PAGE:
Airman Highlight: Senior Airman John Donnelly, III

  • Published
  • By Tech. Sgt. Tamara R. Dabney
  • 103 Airlift Wing

Senior Airman John Donnelly, III grew up watching his father serve in the Connecticut Air National Guard. Following in his father’s footsteps, the recently promoted Senior Airman joined the Guard in 2017 and is currently assigned to the 103rd Civil Engineer Squadron. Like his father, Donnelly is well on his way to having an impactful and enduring career in the Guard.

Donnelly is one of many Guardsmen who have been called to state active duty in response to the COVID-19 crisis. His first COVID-19 mission was in April, when he and fellow members of 103rd CES went to Stanford Hospital to set up 250 beds for patient overflow. During an interview, the 20-year-old Connecticut native discussed his experience with the COVID-19 response and how his career in the Guard has enhanced his life, both personally and professionally. 

Interviewer: What thoughts went through your mind when you first heard about the COVID-19 pandemic? Did you think you would be called to respond?

Donnelly: I knew there was a possibility, but I did not expect it to get this big. Knowing the state of New York, I figured, once it grew there, it had a good possibility of coming here and us also being affected by it.

Interviewer: This is your first time on state active duty, right? How do you feel?

Donnelly: I’m definitely excited to see the full power of the Air National Guard being used, especially for state and domestic needs. So I was excited for that and I was excited to get out of quarantine and stay busy helping out the people that need help in these hospitals. It's a good experience.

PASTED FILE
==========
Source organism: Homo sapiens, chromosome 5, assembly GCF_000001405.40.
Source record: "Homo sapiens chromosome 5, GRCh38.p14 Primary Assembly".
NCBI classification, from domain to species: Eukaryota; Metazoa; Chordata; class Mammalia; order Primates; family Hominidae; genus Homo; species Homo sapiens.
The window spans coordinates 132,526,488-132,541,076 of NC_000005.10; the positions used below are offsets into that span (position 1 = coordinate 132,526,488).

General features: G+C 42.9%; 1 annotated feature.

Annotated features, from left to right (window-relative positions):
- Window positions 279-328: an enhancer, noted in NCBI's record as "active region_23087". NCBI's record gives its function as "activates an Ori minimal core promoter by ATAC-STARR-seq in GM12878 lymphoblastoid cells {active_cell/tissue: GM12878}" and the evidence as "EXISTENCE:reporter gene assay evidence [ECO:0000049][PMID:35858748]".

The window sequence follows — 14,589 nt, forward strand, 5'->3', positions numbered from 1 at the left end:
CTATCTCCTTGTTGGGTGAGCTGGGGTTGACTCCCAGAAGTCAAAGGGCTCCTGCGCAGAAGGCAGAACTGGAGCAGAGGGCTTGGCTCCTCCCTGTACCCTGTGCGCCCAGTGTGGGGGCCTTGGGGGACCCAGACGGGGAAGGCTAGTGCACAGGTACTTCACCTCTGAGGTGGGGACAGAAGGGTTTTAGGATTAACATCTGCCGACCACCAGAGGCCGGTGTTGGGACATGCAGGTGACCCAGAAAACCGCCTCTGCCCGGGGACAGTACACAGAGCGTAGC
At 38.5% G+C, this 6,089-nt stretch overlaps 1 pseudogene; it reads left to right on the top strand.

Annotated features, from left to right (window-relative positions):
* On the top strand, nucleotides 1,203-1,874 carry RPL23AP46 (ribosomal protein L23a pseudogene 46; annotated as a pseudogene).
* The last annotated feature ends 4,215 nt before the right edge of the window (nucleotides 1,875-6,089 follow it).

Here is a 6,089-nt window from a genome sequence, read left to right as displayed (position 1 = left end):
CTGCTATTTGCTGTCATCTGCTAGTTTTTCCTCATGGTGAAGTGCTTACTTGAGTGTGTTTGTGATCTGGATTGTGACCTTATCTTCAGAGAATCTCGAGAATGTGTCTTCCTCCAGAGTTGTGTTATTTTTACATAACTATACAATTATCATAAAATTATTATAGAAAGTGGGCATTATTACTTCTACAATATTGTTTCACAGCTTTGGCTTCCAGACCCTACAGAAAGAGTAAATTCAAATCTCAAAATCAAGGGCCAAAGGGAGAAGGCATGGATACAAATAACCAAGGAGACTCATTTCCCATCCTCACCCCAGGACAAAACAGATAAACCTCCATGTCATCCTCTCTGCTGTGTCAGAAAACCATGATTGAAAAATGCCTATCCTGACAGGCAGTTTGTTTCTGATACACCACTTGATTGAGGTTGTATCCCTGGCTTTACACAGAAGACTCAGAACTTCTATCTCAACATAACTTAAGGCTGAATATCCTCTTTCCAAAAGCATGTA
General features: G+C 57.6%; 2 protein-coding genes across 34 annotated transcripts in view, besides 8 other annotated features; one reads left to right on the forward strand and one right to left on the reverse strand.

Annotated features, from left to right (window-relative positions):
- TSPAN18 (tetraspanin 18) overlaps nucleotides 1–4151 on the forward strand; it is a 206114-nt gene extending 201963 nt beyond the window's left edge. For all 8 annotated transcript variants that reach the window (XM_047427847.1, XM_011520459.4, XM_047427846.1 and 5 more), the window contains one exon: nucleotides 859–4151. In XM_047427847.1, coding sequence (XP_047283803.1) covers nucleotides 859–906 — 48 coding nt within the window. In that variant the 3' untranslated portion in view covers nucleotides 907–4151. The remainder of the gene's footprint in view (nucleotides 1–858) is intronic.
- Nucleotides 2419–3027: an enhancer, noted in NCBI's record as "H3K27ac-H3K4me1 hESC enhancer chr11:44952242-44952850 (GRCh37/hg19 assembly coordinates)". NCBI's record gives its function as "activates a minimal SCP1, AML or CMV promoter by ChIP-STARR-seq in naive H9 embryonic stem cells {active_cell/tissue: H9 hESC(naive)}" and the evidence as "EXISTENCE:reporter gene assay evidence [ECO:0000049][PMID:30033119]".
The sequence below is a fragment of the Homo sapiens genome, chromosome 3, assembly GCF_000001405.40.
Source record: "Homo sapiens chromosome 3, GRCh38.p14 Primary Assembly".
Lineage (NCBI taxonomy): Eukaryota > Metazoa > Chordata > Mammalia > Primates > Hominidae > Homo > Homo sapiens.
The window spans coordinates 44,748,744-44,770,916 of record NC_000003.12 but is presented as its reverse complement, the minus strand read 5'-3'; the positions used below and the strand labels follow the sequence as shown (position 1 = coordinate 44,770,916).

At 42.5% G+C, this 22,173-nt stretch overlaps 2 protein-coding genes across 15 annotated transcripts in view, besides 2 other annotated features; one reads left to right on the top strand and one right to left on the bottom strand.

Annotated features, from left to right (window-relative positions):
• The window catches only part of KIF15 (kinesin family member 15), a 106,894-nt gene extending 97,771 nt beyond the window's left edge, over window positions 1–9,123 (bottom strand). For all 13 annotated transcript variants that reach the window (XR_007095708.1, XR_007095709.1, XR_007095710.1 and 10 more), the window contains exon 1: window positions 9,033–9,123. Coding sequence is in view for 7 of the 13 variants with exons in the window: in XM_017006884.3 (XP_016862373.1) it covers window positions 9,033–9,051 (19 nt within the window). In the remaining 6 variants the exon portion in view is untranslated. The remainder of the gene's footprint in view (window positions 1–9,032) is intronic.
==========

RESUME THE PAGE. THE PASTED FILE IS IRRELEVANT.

Interviewer: What inspired you to join the Guard?

Donnelly: There's a lot of reasons why I wanted to join the Guard. One is to serve the great state of Connecticut. My father was a Guardsman here in the Civil Engineer Squadron for almost 20 years. It's just a great experience that not a lot of people will have the privilege to have. So, just taking that into consideration, I thought it'd be best to pursue it and join something that can help people and help our state and our country.

Interviewer: Traditional Guardsmen, such as yourself, typically have a lot of things going on other than serving in the Guard? What are you involved in outside of the Guard?

Donnelly: I'm a sophomore at UConn, I'll be finishing up my sophomore year in May. I'm a civil engineering major right now. As difficult as that may seem, it's exciting. It's something I want to pursue and it's something that may help my career in the Guard. With that in mind, I am involved in a bunch of extra-curricular activities, such as I joined a fraternity on campus- Sigma Phi Epsilon; I’m the Executive Secretary in that. I'm also part of a Greek Bible study that I created with a missionary on campus as part of FOCUS [Fellowship of Christian University Students]. I play recreational lacrosse and I help coach youth programs.

Interviewer: You are a member of the Civil Engineer Squadron and you’re majoring in civil engineering at UConn. Have you always been interested in civil engineering?

Donnelly: I think I knew I wanted to become an engineer, just due to how much I liked math and science in high school. I really didn't know much about civil engineering and then I applied to the program at UConn and got accepted. I think the combination of my experience in the Guard and my time at UConn studying civil engineering has really meshed well together and I see it as something I enjoy and I look forward to pursuing.

Interviewer: How would you characterize your overall experience with the Guard?

Donnelly: It's given me a lot of opportunities that not a lot of younger kids have coming out of high school. I was able to help plan projects that we were doing on DFTs [Deployment for Training], like in Hawaii and certain projects around the base, so that gave me some project management and planning experience. That's nice to put on a resume and it's helped me get through internships pretty early on in my UConn career. And then, personally, it's just allowed me to grow as a leader. It’s taught me discipline, taught me how to respect my elders and just respect the environment that I'm in and just do my very best in everything that I do.